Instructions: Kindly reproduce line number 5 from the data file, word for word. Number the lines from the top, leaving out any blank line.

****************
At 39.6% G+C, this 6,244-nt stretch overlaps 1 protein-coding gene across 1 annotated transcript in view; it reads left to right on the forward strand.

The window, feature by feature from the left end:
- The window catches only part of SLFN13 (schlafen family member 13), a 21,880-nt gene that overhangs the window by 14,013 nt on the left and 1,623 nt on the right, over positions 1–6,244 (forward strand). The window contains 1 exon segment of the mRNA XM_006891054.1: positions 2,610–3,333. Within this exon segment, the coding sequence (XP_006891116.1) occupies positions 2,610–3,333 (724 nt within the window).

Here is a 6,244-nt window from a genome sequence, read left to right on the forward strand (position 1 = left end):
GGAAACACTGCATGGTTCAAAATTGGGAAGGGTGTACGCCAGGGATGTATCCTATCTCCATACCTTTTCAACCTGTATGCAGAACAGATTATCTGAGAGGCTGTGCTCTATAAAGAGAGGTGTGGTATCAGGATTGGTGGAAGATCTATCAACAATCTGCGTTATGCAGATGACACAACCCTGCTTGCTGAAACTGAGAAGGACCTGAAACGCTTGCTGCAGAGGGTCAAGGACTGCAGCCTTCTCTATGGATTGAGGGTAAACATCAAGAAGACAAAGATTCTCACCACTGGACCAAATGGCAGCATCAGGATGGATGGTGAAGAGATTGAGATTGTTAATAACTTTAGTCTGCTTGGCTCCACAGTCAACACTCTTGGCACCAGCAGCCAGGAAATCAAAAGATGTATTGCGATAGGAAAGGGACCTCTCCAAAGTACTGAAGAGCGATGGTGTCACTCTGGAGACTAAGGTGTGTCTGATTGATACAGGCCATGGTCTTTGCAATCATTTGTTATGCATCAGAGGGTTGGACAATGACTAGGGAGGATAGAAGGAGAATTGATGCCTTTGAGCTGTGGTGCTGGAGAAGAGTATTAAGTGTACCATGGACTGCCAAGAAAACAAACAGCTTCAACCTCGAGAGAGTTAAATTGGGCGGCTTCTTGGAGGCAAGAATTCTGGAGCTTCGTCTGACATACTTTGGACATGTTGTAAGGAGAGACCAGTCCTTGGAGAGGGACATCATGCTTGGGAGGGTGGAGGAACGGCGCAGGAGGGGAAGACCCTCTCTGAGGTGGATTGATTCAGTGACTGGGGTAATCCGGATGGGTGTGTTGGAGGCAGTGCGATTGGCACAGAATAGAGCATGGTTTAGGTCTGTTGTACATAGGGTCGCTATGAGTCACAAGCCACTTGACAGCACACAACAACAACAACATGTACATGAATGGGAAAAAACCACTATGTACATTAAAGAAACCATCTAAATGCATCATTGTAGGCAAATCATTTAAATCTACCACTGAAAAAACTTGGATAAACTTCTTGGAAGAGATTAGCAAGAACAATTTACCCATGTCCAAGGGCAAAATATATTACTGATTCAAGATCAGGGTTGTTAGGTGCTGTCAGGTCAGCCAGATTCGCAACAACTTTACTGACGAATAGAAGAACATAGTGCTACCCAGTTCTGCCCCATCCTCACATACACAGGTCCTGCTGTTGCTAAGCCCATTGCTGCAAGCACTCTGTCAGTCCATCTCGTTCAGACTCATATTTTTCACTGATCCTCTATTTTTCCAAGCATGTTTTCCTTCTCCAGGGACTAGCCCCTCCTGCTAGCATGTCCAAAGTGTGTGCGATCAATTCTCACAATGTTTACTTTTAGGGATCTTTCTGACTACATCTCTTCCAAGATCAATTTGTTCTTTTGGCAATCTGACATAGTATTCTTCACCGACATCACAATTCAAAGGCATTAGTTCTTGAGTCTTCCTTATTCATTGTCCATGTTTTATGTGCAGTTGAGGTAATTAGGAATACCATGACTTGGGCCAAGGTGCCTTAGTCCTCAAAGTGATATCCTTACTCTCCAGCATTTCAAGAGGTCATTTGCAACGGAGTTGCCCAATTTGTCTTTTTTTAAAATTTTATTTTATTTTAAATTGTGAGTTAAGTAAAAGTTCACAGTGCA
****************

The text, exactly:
GGAAACACTGCATGGTTCAAAATTGGGAAGGGTGTACGCCAGGGATGTATCCTATCTCCATACCTTTTCAACCTGTATGCAGAACAGATTATCTGAGAGGCTGTGCTCTATAAAGAGAGGTGTGGTATCAGGATTGGTGGAAGATCTATCAACAATCTGCGTTATGCAGATGACACAACCCTGCTTGCTGAAACTGAGAAGGACCTGAAACGCTTGCTGCAGAGGGTCAAGGACTGCAGCCTTCTCTATGGATTGAGGGTAAACATCAAGAAGACAAAGATTCTCACCACTGGACCAAATGGCAGCATCAGGATGGATGGTGAAGAGATTGAGATTGTTAATAACTTTAGTCTGCTTGGCTCCACAGTCAACACTCTTGGCACCAGCAGCCAGGAAATCAAAAGATGTATTGCGATAGGAAAGGGACCTCTCCAAAGTACTGAAGAGCGATGGTGTCACTCTGGAGACTAAGGTGTGTCTGATTGATACAGGCCATGGTCTTTGCAATCATTTGTTATGCATCAGAGGGTTGGACAATGACTAGGGAGGATAGAAGGAGAATTGATGCCTTTGAGCTGTGGTGCTGGAGAAGAGTATTAAGTGTACCATGGACTGCCAAGAAAACAAACAGCTTCAACCTCGAGAGAGTTAAATTGGGCGGCTTCTTGGAGGCAAGAATTCTGGAGCTTCGTCTGACATACTTTGGACATGTTGTAAGGAGAGACCAGTCCTTGGAGAGGGACATCATGCTTGGGAGGGTGGAGGAACGGCGCAGGAGGGGAAGACCCTCTCTGAGGTGGATTGATTCAGTGACTGGGGTAATCCGGATGGGTGTGTTGGAGGCAGTGCGATTGGCACAGAATAGAGCATGGTTTAGGTCTGTTGTACATAGGGTCGCTATGAGTCACAAGCCACTTGACAGCACACAACAACAACAACATGTACATGAATGGGAAAAAACCACTATGTACATTAAAGAAACCATCTAAATGCATCATTGTAGGCAAATCATTTAAATCTACCACTGAAAAAACTTGGATAAACTTCTTGGAAGAGATTAGCAAGAACAATTTACCCATGTCCAAGGGCAAAATATATTACTGATTCAAGATCAGGGTTGTTAGGTGCTGTCAGGTCAGCCAGATTCGCAACAACTTTACTGACGAATAGAAGAACATAGTGCTACCCAGTTCTGCCCCATCCTCACATACACAGGTCCTGCTGTTGCTAAGCCCATTGCTGCAAGCACTCTGTCAGTCCATCTCGTTCAGACTCATATTTTTCACTGATCCTCTATTTTTCCAAGCATGTTTTCCTTCTCCAGGGACTAGCCCCTCCTGCTAGCATGTCCAAAGTGTGTGCGATCAATTCTCACAATGTTTACTTTTAGGGATCTTTCTGACTACATCTCTTCCAAGATCAATTTGTTCTTTTGGCAATCTGACATAGTATTCTTCACCGACATCACAATTCAAAGGCATTAGTTCTTGAGTCTTCCTTATTCATTGTCCATGTTTTATGTGCAGTTGAGGTAATTAGGAATACCATGACTTGGGCCAAGGTGCCTTAGTCCTCAAAGTGATATCCTTACTCTCCAGCATTTCAAGAGGTCATTTGCAACGGAGTTGCCCAATTTGTCTTTTTTTAAAATTTTATTTTATTTTAAATTGTGAGTTAAGTAAAAGTTCACAGTGCA